It is a crime for members of the public or press to contact a sitting juror during a trial. These precautions could be sufficient.
Tuite noted that in the Tocco case, the decision to keep the jury truly anonymous had caused great controversy and was quite unusual at that time.
"We were fighting over the issue and I said 'are we going to be seeing their faces or are they going to have bags on their heads," Tuite said in an interview. There are things lawyers can discern by names and addresses and ethnicities, Tuite said. (It should be noted that in the Blagojevich case, the lawyers do know the identities of the jurors).
First Amendment advocates complain that it has become more common for judges to withhold the names of jurors, preventing the press from conducting its watchdog role by researching those who are sitting in judgment of a high profile defendant. Lawyers for the news organization noted that press investigations of jurors in the trial of former Gov. George Ryan had learned that jurors had lied on their questionnaires. Two jurors were replaced before deliberations.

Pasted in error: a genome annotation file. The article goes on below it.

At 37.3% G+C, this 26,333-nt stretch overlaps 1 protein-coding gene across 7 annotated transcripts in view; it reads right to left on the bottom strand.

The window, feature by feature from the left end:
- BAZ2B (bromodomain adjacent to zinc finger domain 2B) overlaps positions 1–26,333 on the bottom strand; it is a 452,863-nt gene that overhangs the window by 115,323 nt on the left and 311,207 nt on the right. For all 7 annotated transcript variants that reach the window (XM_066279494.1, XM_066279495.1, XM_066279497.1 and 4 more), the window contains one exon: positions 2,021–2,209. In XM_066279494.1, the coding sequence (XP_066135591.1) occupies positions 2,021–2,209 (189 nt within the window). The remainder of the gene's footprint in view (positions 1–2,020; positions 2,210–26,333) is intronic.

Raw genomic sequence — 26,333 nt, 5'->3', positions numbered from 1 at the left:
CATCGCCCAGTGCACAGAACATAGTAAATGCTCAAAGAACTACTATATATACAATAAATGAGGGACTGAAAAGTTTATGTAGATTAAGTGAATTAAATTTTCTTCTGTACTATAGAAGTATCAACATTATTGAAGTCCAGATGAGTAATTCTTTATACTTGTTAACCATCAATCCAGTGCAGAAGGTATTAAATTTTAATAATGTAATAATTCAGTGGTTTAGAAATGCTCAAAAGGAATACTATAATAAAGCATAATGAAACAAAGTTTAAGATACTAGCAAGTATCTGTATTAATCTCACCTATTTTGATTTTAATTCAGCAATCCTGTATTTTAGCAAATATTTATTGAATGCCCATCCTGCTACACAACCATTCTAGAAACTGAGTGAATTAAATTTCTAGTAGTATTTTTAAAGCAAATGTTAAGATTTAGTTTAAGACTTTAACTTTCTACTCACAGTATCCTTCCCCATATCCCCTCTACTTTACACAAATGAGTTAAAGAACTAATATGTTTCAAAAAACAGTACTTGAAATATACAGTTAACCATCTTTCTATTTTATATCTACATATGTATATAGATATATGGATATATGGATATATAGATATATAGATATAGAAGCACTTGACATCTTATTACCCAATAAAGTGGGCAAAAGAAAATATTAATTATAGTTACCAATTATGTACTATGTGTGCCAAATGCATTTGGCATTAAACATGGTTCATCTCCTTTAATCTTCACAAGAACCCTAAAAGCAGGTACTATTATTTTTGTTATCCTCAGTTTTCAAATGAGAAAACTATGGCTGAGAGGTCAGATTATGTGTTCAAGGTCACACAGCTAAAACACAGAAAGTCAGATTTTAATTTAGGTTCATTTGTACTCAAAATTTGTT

"Judges are getting more and more protective of jurors. Basically, juror privacy in some
courtrooms trumps almost all other concerns about a constitutional trial," said Lucy Dalglish, the executive director of the Reporter's Committee for Freedom of the Press.
"It's appalling and it has to stop. Are there jerks who post things on the Internet that are inappropriate, ill-informed and stupid? You bet. We've got to get used to the Internet age. We are rapidly moving toward an anonymous jury system in the federal courts. This will make it impossible for journalists and others to engage in public oversight of the jury selection process."
The state rested its case this week and the defense is scheduled to begin presenting evidence on Monday. The hearing on the juror identification issue is scheduled for July 29.